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Advice Needed! Push through or not? LONG

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  • Advice Needed! Push through or not? LONG

    This is embarassing so please don't flame me....I really need advice.

    Here's my info:

    I'm in my 40's. Started riding when I was 6. Showed A circuit as a junior--did very well in Eq-. Took some years off of riding for college and grad school. Have had several horses since......Started them and sold etc....I sold them to show homes b/c I don't have the money to show much and I believe a nice horse ought to be shown.

    Horses have been essential in my life and I can't imagine not owning one--I'm an amatuer with issues!.....AND have financial issues.... (in my area boarding barns are limited)

    So..... Do I sell my mare.....or do what I can to keep her...... BUT...I don't ride like I used to .........

    My mare (5) is really nice--16h, fancy, good mover, only done X's but brings her knees up....Best temperament I've ever had in a horse...and really any horse that I've encountered in my lifetime. Still very green....No issues (yet)........ I think she'll be an EXCELLENT AA hunter

    I know if I sell her...I will never be able to replace her even if I had 30k to spend.

    Since I'm getting older and more afraid....I know I'm not up for starting youngsters anymore...and that is all I could afford....

    So part of me thinks maybe I should be done with horses........sell her pay my bills and go from there.

    I'm not one who wants to have a horse just to bebop around on or take a lesson once a week.....I'm kinda all or nothing....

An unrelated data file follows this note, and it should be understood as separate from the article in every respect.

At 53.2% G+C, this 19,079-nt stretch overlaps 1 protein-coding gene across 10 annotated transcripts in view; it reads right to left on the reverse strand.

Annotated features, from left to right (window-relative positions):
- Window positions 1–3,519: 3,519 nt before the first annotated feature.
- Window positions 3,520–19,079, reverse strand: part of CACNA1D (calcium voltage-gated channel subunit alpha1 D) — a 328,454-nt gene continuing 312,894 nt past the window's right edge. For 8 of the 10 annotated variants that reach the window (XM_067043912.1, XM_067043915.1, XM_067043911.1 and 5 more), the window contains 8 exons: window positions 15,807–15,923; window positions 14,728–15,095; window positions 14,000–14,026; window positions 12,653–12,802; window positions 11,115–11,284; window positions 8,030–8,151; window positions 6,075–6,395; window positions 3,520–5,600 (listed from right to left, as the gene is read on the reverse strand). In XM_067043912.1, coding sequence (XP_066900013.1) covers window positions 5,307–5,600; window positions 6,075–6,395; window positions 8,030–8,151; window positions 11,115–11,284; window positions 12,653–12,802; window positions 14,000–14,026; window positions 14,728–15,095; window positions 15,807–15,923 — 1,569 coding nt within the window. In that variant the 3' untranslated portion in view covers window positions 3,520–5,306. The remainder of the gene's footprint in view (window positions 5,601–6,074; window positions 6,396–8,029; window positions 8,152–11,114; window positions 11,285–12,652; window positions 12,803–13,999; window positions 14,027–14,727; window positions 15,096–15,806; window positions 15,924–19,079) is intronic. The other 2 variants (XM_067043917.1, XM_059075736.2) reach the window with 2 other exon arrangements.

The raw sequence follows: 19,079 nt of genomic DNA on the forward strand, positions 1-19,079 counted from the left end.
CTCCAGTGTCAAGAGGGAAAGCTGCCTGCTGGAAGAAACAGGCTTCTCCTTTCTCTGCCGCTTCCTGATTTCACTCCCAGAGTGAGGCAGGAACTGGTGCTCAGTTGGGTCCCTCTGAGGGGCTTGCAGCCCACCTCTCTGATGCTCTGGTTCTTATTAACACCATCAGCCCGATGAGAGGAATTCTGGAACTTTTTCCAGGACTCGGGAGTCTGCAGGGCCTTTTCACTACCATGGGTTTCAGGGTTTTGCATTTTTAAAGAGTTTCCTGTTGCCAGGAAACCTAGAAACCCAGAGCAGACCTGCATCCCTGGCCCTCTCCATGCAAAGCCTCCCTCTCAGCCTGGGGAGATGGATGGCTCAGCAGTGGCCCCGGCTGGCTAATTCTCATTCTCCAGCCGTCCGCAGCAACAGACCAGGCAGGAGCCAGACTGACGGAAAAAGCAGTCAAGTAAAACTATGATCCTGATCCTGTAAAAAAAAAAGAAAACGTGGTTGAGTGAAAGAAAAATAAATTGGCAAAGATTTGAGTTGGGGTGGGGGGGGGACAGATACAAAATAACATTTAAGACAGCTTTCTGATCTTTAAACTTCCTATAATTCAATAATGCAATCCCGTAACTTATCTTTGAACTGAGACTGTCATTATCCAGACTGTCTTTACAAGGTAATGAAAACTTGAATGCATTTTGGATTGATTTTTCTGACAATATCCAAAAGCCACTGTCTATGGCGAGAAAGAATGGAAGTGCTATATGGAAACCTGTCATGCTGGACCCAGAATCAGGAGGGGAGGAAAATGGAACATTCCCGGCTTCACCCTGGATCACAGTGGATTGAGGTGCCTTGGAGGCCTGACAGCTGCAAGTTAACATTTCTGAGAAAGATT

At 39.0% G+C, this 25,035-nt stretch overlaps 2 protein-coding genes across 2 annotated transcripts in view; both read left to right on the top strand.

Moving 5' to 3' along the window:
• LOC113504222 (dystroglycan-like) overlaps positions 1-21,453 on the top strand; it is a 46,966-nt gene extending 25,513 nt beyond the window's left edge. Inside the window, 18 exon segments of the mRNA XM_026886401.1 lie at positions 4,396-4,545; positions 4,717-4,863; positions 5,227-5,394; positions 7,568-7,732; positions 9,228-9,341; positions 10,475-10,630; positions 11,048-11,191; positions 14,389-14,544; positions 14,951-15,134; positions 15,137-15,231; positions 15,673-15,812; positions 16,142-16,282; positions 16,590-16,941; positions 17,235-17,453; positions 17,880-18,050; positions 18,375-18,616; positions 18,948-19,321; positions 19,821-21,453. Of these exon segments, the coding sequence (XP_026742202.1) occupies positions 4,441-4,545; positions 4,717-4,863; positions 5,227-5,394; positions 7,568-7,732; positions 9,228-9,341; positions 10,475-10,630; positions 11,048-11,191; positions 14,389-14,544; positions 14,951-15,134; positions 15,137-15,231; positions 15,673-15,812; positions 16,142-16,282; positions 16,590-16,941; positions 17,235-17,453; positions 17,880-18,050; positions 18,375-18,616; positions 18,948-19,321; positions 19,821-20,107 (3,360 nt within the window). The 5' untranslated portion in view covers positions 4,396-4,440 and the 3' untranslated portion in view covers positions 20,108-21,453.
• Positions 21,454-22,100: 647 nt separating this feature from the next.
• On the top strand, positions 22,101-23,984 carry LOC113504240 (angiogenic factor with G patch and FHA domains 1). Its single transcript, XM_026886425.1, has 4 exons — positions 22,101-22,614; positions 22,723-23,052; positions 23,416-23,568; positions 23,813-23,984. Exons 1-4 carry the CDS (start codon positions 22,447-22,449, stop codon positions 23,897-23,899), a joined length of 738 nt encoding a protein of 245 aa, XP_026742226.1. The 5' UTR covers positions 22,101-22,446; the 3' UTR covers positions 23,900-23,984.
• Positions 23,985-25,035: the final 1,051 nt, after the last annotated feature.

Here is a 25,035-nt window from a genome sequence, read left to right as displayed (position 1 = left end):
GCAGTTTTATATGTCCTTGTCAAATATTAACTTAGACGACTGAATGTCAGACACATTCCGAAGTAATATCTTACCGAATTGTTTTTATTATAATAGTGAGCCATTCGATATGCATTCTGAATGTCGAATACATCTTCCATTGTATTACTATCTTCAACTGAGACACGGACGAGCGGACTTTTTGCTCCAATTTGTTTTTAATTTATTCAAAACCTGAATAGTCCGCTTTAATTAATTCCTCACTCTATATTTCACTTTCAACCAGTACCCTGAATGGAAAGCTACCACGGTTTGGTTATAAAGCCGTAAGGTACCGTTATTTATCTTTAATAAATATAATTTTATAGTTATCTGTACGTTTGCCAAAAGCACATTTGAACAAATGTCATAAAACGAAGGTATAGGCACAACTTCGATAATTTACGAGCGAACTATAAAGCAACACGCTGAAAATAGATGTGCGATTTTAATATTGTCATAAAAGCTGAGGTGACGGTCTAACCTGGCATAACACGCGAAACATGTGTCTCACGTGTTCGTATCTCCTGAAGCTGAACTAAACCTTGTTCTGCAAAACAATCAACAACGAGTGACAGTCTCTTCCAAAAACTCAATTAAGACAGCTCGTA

I know this post is disjointed....but I really need feedback....

    Noodles

  • #2
    I guess this would depend on how bad the financial problems are. If you can afford to, I'd say keep her. You'll have fun riding and she'll become less green with time. I'm a bunch younger (early 20s) so I guess I can't fully relate but I'd say she's worth more to you than what you could get for her. I'm not saying she isn't fancy or anything just that you're not going to be able to be able to get something else you want to ride and you do sound like you want/still like riding.
    I'm sure that someone else will be able to provide more insight but if I were you, I'd keep her and play around in what ever shows you want to/can afford to go to. Maybe in 4/5 years you'll feel differently and think about selling then but it would be a shame if you sold now and then regretted it a few years down the road.

    Comment


    • #3
      If you can swing it financially, this horse sounds like a keeper. The horse doesn't care if she does nothing but X's for the rest of her life instead of 3'6".

      When she's a bit less green, she might be a good candidate for a part-lease, too.
      You have to have experiences to gain experience.